FIG. 1 is a perspective view of a test stick.
FIG. 2 is a plan view of a color code card.
FIG. 3 is a plan view of a test record pad.
FIG. 4 is a plan view of a diet record pad.
The non-invasive indicator system of this invention is directed at determining the relative level of approximate nitrogen turnover and balance of an individual, particularly an individual engaged in a dietary or exercise program and most specifically in a health and fitness program with attention to both diet and exercise. The indicator system comprises a simple field test method for athletic training programs where both exercise and dietary regimens are deliberately regulated to maximize the positive effect of the training program. The indicator system is designed for human use, but is adaptable to animal use, particularly for training programs involving speed or endurance.
While a number of factors directly influence the nitrogen balance, predominant factors are the quantity and quality of amino acids consumed in the form of dietary protein and the intensity, duration and frequency of the physical training regimen. Intense physical exercise can result in a hypermetabolic state that elevates an individual's energy requirements to three times as high as a basal state. This can result in a catabolic or protein deficient state in which the body responds by utilizing its own amino acid supply resulting in fatigue and muscle cannibalization.
While elaborate quantitative tests can be performed to precisely determine the nitrogen balance of an individual, the procedure requires the exact cataloging of the amino acid intake including the type of protein and its utilization factor, that is, the measure of the effectiveness in which the body can utilize that particular type of protein. Nitrogen loss, through the various pathways previously enumerated, must also be quantified. Intake and loss must then be compared to determine the surplus or deficiency during the period measurements are performed.
This invention provides a personal system for an individual to establish his own baseline level of approximate nitrogen turnover and balance and to determine the state of his nitrogen balance by a simple, non-invasive test.
As shown in FIG. 1, an indicator stick or detection wand, designated generally by the reference numeral 10 is fabricated from a plastic strip 12 with a reagent area or zone 14 at one end of the strip having a chemical reagent 16 thereon that reacts with urine to indicate the level of nitrogen in the specimen of urine tested. The reactive ingredients of the reagent are urease and bromthymol blue under a permeable membrane. The urease reacts with the urea in the urine to hydrolyze the urea to carbon dioxide and ammonium hydroxide. The liberated ammonium hydroxide increases the pH of the specimen and the shift in alkalinity is indicated by the change in hue of the bromthymol blue. To achieve the range desired, the reagent zone is impregnated with 3.2 I.U. of urease and 33 mcg. bromthymol blue. A non-reactive yellow dye is added to the reagent to provide a convenient color scale change from yellow through green to dark blue-green for comparison with a color block grid.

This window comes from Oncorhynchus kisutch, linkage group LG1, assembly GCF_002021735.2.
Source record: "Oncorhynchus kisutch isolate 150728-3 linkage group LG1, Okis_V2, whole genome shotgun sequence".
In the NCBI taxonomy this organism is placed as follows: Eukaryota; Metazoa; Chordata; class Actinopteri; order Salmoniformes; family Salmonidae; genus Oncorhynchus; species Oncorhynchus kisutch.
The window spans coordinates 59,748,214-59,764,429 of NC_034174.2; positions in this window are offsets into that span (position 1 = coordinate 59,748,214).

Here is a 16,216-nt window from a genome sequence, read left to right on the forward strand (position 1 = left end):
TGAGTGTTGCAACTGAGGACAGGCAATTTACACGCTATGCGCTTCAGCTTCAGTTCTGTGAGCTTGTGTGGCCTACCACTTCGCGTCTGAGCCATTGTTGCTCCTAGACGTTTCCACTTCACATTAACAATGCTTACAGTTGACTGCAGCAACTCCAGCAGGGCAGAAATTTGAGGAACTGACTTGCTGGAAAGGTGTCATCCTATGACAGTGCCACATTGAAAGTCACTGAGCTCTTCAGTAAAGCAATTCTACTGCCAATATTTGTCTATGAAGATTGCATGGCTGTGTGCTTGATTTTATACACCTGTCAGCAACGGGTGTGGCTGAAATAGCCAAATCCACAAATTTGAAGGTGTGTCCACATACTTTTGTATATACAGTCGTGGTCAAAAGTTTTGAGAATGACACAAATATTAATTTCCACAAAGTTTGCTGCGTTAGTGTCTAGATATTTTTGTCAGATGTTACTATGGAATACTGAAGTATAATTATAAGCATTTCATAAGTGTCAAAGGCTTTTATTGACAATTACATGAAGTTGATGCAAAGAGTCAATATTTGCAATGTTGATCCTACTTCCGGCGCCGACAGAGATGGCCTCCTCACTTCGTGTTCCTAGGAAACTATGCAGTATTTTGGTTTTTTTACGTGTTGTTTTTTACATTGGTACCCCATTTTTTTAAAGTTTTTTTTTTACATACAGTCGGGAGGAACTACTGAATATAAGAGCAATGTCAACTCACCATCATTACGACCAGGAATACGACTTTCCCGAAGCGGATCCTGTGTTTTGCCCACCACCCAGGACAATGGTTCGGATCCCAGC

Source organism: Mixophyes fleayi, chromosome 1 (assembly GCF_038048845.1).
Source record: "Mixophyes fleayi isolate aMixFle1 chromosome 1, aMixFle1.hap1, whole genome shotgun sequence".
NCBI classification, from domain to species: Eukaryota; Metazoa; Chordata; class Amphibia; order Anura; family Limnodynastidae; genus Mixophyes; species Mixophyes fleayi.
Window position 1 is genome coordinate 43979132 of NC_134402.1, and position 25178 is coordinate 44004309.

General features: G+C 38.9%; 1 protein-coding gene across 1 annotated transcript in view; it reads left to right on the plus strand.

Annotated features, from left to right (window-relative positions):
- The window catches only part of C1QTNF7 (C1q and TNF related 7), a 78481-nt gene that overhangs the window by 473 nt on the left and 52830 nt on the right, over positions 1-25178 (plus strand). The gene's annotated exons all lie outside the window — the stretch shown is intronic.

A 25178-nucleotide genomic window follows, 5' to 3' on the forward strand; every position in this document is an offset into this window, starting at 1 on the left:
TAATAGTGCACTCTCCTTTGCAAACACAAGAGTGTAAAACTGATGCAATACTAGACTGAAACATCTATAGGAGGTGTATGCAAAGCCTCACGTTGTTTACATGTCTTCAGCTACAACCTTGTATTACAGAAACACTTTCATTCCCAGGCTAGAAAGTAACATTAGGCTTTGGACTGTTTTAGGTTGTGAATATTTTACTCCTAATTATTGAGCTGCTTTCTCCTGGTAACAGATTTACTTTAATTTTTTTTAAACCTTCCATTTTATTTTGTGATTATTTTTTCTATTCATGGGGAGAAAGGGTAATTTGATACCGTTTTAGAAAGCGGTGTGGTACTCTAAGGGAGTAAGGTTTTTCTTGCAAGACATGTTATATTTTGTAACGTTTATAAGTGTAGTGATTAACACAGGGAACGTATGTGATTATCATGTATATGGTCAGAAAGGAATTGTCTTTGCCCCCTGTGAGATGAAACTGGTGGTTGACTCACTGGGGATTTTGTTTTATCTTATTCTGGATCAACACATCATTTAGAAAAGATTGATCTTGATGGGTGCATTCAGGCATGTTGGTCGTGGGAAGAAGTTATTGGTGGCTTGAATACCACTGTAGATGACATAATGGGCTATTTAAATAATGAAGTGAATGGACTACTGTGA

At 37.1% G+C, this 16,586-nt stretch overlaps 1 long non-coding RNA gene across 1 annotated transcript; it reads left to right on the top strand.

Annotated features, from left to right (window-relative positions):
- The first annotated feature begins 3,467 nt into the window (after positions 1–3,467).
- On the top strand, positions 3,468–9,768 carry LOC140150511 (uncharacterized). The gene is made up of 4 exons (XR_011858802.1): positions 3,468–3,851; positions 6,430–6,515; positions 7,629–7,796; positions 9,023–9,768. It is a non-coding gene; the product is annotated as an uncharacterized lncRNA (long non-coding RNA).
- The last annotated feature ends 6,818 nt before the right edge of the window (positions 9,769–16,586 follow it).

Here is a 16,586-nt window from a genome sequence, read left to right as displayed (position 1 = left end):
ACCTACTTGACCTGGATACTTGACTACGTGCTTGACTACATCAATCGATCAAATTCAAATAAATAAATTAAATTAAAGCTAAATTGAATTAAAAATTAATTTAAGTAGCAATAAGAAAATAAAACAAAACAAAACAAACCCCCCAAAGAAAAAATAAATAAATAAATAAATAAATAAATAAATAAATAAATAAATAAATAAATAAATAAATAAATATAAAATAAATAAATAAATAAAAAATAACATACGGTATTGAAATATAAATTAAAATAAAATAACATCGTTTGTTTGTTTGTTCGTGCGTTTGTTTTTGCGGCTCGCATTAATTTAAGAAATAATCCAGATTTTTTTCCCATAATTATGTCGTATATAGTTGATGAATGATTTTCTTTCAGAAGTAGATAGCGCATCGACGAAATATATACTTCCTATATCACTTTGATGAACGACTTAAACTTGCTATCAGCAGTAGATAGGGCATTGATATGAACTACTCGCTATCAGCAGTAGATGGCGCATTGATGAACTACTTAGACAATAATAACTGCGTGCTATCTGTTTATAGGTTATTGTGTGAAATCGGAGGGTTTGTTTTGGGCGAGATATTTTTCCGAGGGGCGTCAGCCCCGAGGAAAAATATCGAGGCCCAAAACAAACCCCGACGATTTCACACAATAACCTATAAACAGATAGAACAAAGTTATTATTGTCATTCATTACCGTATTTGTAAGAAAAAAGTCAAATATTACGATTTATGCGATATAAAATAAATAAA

As shown in FIG. 2 a convenient wallet-size card 18 includes a series of color blocks 20 forming a color block grid 22 having hue variations that are calibrated in range steps of 50, 287.5, 525, 762.5 and 1000 to indicate milligram quantities of urea nitrogen per decaliter of urine sample.
The color block chart is calibrated to define the current level of nitrogen in the urine sample. By careful repetition of a recommended test procedure, a reasonable accuracy can be established in measuring the level of nitrogen in the urine specimen.
In order for the user to have a comparative means to determine whether the tested level of urea nitrogen conforms to an anabolic or catabolic state, the user must establish a baseline representing the balanced state. To establish a personal baseline, the user records a series of tests performed under relatively constant programs of moderate exercise and preferably normal diet. During the period of establishing the baseline, there should be no overall weight gain or weight loss. As an example, to establish a baseline level of approximate nitrogen balance, a period of at least three days is used for testing. The trainee's urine is tested upon waking (within 30 minutes of waking and before breakfast); before lunch; before moderate exercise (zero to 30 minutes prior); after exercise (one to two hours and before eating); and prior to bedtime (zero to 30 minutes).
The same testing procedure is utilized for each test. The indicator stick 10 is wet at the reagent zone by a urine stream or with a least two drops of urine. The reagent zone is wiped clean with a tissue after 15 seconds of contact. At the end of 60 seconds the color of the reagent area is compared with the color blocks 20 of the reference grid 22 on the chart card 18 and the quantitative level of urine nitrogen read.